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Monit is configured to watch MySQL on localhost at port 3306.

check process mysqld with pidfile /var/lib/mysql/li175-241.pid
  start program = "/etc/init.d/mysql start"
  stop program = "/etc/init.d/mysql stop"
  if failed port 3306 protocol mysql then restart
  if 5 restarts within 5 cycles then timeout

My application, which is configured to connect to MySQL via localhost:3306, is running just fine and can access the database. I can even use MySQL Query Browser to connect to the database remotely via port 3306. The port is totally open and possible to connect to. Therefore, I'm pretty darn certain that it's running.

However, running monit -v reveals that Monit cannot detect MySQL on that port.

'mysqld' failed, cannot open a connection to INET[localhost:3306] via TCP

This happens consistently, until Monit decides not to track MySQL anymore, as configured.

How can I begin to troubleshoot this issue?

sudo netstat -lnp | grep mysql returns the following:

tcp        0      0*               LISTEN      14357/mysqld    
unix  2      [ ACC ]     STREAM     LISTENING     265228   14357/mysqld        /var/run/mysqld/mysqld.sock
share|improve this question
Can you please paste the output of sudo netstat -lnp | grep mysql? –  Khaled Jan 9 '11 at 8:00
@Khaled: edited in :) –  Matchu Jan 10 '11 at 2:57
Just out of curiousity, is the name of the pid file correct? After all, monit is looking for the pid file, not an actual connection to MySQL. –  John Gardeniers Jan 10 '11 at 3:35
@John: I believe it checks both. The PID check passes, and the connection test fails. –  Matchu Jan 11 '11 at 1:52
Posting this for others who have this issue. I had to open the port in my firewall to allow this as well: '-A INPUT -s -p tcp -m tcp --dport 3306 -j ACCEPT`, then reload firewall rules, restart monit, and it worked. –  leonardo Jun 29 '13 at 2:02

2 Answers 2

up vote 2 down vote accepted

'mysqld' failed, cannot open a connection to INET[localhost:3306] via TCP

This error shows that monit is trying to connect to port 3306 on localhost, which is the IP address

tcp 0 0* LISTEN 14357/mysqld

This netstat output shows that mysqld is listening on the IP address mentioned. It is not listening on localhost.

You either need to make mysqld listen on localhost as well, or you need to tell monit to check the specific IP address, rather than defaulting to localhost.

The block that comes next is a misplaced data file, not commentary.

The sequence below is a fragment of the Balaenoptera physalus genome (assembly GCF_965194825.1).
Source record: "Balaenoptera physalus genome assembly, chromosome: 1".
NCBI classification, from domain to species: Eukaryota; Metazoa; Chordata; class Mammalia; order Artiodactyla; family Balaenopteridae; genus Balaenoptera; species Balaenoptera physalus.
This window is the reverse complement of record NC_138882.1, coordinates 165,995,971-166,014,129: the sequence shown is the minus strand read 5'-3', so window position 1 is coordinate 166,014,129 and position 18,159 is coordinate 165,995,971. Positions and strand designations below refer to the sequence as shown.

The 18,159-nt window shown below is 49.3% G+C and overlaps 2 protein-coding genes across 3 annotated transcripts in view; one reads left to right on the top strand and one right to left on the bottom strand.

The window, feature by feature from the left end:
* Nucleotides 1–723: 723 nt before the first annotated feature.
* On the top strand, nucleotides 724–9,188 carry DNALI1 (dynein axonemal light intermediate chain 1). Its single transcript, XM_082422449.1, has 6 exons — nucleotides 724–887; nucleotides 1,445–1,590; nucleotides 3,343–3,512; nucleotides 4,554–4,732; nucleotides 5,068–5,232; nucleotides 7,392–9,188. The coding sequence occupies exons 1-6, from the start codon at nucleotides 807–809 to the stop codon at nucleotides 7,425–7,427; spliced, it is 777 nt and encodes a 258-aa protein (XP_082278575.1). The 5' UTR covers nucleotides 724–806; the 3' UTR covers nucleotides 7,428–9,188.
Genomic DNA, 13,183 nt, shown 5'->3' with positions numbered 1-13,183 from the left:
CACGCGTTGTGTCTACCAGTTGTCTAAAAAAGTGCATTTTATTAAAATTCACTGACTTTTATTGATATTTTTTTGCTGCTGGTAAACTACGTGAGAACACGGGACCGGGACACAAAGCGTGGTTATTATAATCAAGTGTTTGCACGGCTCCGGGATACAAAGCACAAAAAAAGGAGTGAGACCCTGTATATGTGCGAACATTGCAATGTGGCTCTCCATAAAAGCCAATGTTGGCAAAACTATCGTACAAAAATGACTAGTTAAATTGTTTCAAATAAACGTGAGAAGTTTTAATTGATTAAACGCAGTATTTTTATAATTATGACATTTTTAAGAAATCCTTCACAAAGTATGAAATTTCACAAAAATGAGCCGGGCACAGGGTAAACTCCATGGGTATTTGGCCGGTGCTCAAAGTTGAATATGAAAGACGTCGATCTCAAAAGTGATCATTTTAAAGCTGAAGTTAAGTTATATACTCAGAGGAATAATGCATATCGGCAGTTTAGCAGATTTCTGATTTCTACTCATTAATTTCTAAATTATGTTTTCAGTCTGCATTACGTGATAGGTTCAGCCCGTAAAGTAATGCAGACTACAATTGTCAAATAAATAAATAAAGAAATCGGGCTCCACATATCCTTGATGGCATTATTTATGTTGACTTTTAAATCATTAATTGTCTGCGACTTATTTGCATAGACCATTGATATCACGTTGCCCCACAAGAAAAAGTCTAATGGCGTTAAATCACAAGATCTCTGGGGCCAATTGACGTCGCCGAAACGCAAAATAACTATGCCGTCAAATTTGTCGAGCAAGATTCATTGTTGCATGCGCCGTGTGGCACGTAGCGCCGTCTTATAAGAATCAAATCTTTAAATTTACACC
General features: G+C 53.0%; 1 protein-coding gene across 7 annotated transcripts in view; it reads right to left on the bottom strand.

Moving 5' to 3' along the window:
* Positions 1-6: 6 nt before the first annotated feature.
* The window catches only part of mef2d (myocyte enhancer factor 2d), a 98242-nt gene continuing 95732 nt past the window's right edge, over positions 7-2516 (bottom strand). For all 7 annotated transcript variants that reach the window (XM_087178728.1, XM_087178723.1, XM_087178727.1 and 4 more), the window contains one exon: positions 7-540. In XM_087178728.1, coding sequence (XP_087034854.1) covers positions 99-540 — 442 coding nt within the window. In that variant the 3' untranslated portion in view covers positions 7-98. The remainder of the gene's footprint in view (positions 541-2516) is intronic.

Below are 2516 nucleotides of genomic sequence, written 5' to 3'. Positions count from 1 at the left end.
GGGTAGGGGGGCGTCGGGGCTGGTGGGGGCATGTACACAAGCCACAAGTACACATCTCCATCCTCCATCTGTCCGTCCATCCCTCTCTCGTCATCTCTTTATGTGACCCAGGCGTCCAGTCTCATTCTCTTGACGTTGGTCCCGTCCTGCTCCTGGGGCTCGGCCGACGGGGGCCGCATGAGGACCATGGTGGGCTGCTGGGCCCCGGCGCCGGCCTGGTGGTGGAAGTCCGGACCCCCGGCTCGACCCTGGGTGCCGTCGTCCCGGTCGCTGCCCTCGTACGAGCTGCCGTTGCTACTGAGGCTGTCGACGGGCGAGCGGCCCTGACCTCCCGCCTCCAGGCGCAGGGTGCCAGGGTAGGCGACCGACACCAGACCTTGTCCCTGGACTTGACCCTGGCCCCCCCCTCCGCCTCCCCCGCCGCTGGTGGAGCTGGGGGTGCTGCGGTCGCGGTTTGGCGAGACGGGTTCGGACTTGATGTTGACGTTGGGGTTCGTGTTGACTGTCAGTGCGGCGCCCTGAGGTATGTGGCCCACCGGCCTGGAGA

share|improve this answer
Interesting. What's the difference between and localhost? My web app can connect via localhost, so I'm probably missing something. –  Matchu Jan 11 '11 at 1:53
In the meantime, I've hardcoded the IP address, so that should do for now. Thanks! –  Matchu Jan 11 '11 at 1:58
@Matchu: the output from netstat says that mysqld is only listening on the IP address, unless you didn't paste some of the output. It also says that it's listening for incoming connections from - which is the global address. –  Daniel Lawson Jan 12 '11 at 3:43
@Matchu your webapp probably isn't connecting to localhost (, but is either using the 172.etc IP address, or connecting via a UNIX socket (which netstat also says is open). I'm pretty sure a lot of APIs will immediately prefer a socket if "localhost" is specified, which somewhat masks this issue. –  Daniel Lawson Jan 12 '11 at 3:44
Gotcha. Thanks! –  Matchu Jan 12 '11 at 13:58

Is your application running on the same server as mysql? Is Monit running on that same server?

Mysql may be blocking external connections.

share|improve this answer
All on the same server :/ –  Matchu Jan 8 '11 at 21:35
You may also need to create a monit user for mysql. Have you done that? –  Publiccert Jan 8 '11 at 21:38
I couldn't find anywhere that indicated that Monit would be actually logging into the MySQL database rather than just confirming that it was running. Where would I specify the username and password in Monit's config? –  Matchu Jan 8 '11 at 22:08
"allow admin:monit" added anywhere in your monit config should do the track, once you add the username. –  Publiccert Jan 8 '11 at 22:20
I'm fairly confident that the allow command is only permitted in areas specifying who is able to access the HTTP interface. –  Matchu Jan 8 '11 at 22:29

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